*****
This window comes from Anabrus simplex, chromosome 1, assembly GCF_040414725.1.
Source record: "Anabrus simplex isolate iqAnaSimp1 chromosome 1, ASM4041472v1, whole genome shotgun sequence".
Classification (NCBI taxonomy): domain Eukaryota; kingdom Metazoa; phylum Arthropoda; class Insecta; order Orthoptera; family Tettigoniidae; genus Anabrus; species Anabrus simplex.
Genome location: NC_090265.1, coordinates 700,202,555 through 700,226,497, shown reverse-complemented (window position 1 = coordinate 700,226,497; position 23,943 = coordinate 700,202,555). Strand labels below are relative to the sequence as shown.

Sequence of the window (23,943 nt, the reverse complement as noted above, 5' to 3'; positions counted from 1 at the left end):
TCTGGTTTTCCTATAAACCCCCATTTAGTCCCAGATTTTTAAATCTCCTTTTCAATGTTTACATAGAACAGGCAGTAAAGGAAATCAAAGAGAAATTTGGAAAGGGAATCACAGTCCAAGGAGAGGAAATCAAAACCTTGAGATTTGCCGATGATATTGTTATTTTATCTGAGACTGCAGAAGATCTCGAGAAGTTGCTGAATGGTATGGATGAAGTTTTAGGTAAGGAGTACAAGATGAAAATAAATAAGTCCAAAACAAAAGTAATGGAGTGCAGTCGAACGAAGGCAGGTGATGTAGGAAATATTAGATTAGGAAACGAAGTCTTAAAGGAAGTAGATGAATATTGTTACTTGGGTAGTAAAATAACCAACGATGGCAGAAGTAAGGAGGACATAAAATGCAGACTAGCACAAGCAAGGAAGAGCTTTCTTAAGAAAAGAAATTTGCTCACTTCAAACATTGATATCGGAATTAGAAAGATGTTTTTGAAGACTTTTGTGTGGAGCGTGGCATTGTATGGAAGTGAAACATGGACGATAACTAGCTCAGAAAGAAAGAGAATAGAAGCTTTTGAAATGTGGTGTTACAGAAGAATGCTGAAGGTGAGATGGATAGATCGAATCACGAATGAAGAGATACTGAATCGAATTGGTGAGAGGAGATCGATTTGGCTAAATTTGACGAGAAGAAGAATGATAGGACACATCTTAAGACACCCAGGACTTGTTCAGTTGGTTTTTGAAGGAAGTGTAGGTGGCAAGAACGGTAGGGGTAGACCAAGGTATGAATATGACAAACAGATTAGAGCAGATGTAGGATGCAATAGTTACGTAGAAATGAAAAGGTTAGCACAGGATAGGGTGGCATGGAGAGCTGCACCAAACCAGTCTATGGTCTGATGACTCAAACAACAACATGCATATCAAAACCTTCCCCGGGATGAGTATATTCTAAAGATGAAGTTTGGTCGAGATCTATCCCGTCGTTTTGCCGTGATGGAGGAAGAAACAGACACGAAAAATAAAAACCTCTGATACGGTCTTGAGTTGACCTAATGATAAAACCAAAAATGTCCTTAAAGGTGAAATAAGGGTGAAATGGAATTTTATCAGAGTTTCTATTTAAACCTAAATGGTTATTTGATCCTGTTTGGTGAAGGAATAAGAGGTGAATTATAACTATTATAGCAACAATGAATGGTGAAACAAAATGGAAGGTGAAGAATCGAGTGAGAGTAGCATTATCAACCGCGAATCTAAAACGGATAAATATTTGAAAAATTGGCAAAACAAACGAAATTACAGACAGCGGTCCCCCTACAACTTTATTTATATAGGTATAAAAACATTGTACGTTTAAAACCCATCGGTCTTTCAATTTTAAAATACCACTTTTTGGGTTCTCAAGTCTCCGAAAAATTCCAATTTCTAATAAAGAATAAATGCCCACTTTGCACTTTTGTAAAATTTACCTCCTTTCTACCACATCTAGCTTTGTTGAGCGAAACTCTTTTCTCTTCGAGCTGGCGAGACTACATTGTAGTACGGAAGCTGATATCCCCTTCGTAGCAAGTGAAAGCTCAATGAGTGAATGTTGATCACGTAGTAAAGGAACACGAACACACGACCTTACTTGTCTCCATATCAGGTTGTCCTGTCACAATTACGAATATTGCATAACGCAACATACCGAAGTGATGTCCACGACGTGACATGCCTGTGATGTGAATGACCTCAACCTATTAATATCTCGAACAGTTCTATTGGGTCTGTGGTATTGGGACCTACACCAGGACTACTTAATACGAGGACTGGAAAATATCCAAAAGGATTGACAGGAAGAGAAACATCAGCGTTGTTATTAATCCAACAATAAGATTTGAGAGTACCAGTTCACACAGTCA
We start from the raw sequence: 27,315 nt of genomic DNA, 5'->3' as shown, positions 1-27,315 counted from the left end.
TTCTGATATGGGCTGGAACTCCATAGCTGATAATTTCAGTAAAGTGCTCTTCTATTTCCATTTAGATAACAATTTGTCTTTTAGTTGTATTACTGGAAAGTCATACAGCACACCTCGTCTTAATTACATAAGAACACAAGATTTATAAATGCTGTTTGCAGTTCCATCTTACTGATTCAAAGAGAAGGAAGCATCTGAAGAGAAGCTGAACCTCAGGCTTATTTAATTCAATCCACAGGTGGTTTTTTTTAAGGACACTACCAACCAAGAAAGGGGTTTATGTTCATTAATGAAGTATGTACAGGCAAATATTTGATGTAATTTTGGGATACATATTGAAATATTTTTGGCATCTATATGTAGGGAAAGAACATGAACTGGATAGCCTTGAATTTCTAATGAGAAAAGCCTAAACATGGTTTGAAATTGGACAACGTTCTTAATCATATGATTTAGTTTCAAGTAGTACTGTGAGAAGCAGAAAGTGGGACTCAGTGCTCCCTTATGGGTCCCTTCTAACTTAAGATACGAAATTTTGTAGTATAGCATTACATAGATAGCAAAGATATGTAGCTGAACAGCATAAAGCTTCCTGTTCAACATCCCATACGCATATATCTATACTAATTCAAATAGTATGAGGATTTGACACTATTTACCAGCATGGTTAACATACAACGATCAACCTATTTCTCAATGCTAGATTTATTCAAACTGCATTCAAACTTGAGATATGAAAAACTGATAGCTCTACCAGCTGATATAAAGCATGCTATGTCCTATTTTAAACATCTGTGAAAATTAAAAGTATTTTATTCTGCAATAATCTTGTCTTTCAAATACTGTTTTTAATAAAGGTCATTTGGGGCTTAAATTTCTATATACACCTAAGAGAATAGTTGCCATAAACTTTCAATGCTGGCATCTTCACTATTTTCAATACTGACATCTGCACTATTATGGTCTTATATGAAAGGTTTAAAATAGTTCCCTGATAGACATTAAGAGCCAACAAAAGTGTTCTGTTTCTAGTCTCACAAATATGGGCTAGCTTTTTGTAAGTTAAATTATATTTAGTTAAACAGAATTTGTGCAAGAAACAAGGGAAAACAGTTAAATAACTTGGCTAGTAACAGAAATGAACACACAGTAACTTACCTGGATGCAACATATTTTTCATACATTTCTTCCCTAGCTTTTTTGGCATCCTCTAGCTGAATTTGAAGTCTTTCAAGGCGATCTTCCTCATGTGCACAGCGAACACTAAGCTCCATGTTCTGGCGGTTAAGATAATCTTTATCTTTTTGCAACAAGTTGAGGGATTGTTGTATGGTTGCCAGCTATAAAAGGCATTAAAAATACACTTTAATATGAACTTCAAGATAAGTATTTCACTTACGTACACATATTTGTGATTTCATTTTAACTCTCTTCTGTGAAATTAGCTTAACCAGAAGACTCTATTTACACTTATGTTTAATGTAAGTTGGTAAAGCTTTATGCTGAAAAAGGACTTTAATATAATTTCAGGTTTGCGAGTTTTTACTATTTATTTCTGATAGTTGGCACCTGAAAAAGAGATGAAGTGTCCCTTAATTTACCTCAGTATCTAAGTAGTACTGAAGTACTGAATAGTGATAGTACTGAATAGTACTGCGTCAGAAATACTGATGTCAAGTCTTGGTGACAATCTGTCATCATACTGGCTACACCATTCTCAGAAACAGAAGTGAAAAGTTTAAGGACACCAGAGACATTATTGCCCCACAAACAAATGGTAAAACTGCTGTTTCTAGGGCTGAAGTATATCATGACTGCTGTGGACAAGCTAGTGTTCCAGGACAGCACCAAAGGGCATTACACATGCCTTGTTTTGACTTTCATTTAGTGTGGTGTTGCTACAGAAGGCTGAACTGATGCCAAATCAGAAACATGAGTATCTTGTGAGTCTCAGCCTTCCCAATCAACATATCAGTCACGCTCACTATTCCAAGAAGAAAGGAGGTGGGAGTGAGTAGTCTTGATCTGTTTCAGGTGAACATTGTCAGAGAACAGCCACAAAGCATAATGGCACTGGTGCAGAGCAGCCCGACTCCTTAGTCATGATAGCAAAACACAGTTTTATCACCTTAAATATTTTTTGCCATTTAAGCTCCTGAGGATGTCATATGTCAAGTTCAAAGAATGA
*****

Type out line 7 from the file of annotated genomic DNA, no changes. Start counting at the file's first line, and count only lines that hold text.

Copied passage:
We start from the raw sequence: 27,315 nt of genomic DNA, 5'->3' as shown, positions 1-27,315 counted from the left end.